The free throw shooter may not step over the plane of the free throw line until the
ball touches the basket ring, backboard or the free throw ends.
With the play happening so quickly, it was a good call by outside official Gary Zielinski. Ridnour had committed a violation, the Grizzlies were awarded the ball, and the Wolves lost their opportunity to catch their opponent by surprise.
It will be interesting to see if the Wolves go with the same quick-throw strategy should they face the same situation later in the season, and if their opponent (as well as the officiating crew) is ready for it.
HANG TIME MIDWEST BUREAU — Sombreros are wrong on a couple of levels. First, it’s a little shaky to reduce anyone’s ethnic heritage to an article of clothing and a clichéd one at that. (There, HTB’s political correctness obligation is officially met.)
Second, and more pertinent, the big, floppy brimmed hats that dotted Target Center Friday night are a product of Mexico. Ricky Rubio is an import from Spain.
But a little misdirected enthusiasm – along with the “Ole! Ole!” calls – was understandable given the excitement and the circumstances Friday night in Minneapolis. Rubio, the much ballyhooed No. 5 pick from the 2009 NBA draft for whom Timberwolves fans had waited two years, had the locals en fuego and the mighty Miami Heat in trouble. For a while, anyway, in the Heat’s 103-101 victory.
In only his third NBA game, Rubio scored 12 points with 12 assists and six rebounds – the first Minnesota player with a stats line like that since Sam Cassell in 2004. He ran the Wolves’ attack in nearly 31 minutes off the bench. Hit a pair of 3-point shots among his 4-of-7 shooting. Dazzled the joint several times with uncanny, casual reckless (for most guys, at least) passes that generally found their marks – except for that costly fling past Wayne Ellington, out of bounds, in the final minutes. It was one of Rubio’s five turnovers.
CHICAGO – Timberwolves president David Kahn made a pit stop at United Center Tuesday night, stopping on his way back from Minnesota’s game in Boston Monday night and a meeting in New York Tuesday morning. Kahn said he hadn’t yet seen the Toronto Raptors in person this season, and the Wolves have Toronto at Target Center later this month.
When it was casually mentioned to Kahn that his team still needs a “closer” — the Wolves lost to the Celtics 96-93 after leading 85-77 with 6:55 left — he challenged that conventional wisdom. “Michael was our closer last night,” Kahn said, referring to forward Michael Beasley, who scored six points in the final 1:48. Kahn was more bothered by the Wolves’ 17 turnovers, which led directly to 19 Boston points. Among them: a 5-second inbounds turnover, a shot clock violation in the fourth quarter and Martell Webster stepping out of bounds.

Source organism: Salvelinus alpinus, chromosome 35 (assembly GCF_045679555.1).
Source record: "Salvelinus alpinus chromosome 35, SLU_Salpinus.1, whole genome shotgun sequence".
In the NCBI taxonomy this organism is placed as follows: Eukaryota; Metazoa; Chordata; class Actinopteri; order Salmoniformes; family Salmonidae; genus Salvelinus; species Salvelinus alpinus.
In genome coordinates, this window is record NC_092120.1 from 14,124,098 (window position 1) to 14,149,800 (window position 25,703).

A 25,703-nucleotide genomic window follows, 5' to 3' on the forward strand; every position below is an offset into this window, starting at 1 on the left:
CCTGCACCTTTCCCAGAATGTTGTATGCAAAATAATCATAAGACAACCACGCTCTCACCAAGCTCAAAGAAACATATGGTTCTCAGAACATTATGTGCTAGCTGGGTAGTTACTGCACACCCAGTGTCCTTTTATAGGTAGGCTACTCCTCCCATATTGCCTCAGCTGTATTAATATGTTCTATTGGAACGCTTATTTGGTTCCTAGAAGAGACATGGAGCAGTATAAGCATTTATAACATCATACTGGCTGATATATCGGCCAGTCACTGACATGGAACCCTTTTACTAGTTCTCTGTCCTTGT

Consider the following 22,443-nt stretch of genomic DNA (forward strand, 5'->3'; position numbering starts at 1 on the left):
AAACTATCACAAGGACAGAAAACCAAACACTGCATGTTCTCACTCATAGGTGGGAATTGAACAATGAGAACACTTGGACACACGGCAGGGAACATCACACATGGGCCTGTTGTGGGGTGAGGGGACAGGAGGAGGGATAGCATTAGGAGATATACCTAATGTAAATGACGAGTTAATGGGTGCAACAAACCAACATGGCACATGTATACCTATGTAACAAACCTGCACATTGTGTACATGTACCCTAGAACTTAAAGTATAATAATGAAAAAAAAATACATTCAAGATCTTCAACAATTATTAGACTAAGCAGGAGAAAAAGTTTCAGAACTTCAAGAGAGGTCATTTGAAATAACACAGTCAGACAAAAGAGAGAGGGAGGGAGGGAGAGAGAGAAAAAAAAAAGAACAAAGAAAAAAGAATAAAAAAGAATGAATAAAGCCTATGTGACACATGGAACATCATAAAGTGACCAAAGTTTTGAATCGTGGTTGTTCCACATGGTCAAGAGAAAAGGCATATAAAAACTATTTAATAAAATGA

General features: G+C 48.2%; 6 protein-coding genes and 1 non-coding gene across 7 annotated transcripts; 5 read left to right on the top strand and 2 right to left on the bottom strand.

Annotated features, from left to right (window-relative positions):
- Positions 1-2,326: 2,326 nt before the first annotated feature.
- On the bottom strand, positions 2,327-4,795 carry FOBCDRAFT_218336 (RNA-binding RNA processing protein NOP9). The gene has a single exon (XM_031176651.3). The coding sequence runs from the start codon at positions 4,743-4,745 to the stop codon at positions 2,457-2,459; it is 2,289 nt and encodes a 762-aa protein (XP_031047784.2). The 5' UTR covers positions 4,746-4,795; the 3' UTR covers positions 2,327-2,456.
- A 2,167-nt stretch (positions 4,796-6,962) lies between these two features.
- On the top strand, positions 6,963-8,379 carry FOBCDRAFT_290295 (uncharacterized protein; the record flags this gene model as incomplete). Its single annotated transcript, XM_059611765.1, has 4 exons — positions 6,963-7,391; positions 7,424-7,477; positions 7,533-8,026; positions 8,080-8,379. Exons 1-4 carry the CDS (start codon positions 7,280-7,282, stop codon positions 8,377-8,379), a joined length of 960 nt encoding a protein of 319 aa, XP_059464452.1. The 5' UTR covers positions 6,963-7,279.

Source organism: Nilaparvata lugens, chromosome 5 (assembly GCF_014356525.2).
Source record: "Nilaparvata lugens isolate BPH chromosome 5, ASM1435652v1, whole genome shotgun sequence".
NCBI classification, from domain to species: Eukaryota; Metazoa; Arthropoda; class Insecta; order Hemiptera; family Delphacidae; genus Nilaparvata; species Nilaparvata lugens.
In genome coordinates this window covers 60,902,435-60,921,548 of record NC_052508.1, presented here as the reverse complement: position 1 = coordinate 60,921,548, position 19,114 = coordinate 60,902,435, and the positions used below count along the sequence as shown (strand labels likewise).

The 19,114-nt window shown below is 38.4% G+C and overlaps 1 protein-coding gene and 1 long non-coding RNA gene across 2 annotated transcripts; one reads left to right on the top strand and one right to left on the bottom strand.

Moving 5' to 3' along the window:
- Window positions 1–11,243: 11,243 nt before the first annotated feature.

Actually, the Wolves haven’t been very good in close games this season: 4-15 when the margin is less than 10 points, 2-12 when it is six points or less. But losing close games has to be considered progress for a team that went 4-39 in games decided by 10 points or more. They were 11-28 in 2009-10 when the margin was single digits.
Kahn also said that the Wolves were sending to the NBA office for review tape of Luke Ridnour’s traveling call with 9.5 seconds left. Ridnour broke to the basket and received a pass with a chance to put Minnesota up 95-94. But he took what sure looked like three steps (no dribble) and it was called that way. The Wolves had to foul and when they finally caught up with Nate Robinson in the backcourt with 4.6 seconds left, the backup Celtics guard sank both foul shots. Then Beasley missed an off-balance 3-pointer.
Kahn said that, when he saw Ridnour’s cut to the rim in replay, he wasn’t convinced it was a travel. Even though Boston’s Ray Allen blocked Ridnour’s layup attempt, the Wolves would have had the ball with 9.5 seconds, still down 94-93. Again, though, the Wolves are just seeking clarification — they’re not protesting the outcome. Because, y’know, no one ever successfully protests anyway.
HANG TIME HEADQUARTERS – Who in the name of Naismith would be crazy enough to try to watch all 13 games on Wednesday night’s NBA schedule, completely ignoring Game 1 of the World Series, Modern Family and whatever else was going on last night?
You know we did.
The crew here at the hideout managed to view significant portions of all 13 games and we must admit, we came away impressed more often than not, even by some teams that ended up on the losing end at the end of the night.
The most anticipated season in league history? However preposterous it might have sounded to hear that in recent weeks, we’re warming up the idea now.
Back to Wednesday night’s games, though. It was an absolute embarrassment of basketball riches on display from coast to coast all night. Did you see what we saw?
Looking good: Now you know why the Cavaliers refused to part with J.J. Hickson last year in a proposed Amar’e Stoudemire deal. He was a force (21 points on 8-for-11 shooting) and is poised for a breakout season. Boobie Gibson rebounded from an ugly start (0-for-8) to finish with 16 points and a team-high eight assists.
Sound the Alarm: The Celtics can’t afford many off nights in the revamped Eastern Conference, where the Magic, Heat and even the Hawks plan to push the pace. There was bound to be an emotional letdown, of sorts, after Tuesday’s season-opening home win over Miami. There just can’t be many more like it.
HT’s Take: They say the best way to get over a breakup is to dive right back into the game. And the scrappy, LeBron James-free Cavaliers proved they’ll do just that by out working the Celtics down the stretch. But I wouldn’t go making travel plans for the NBA Finals yet.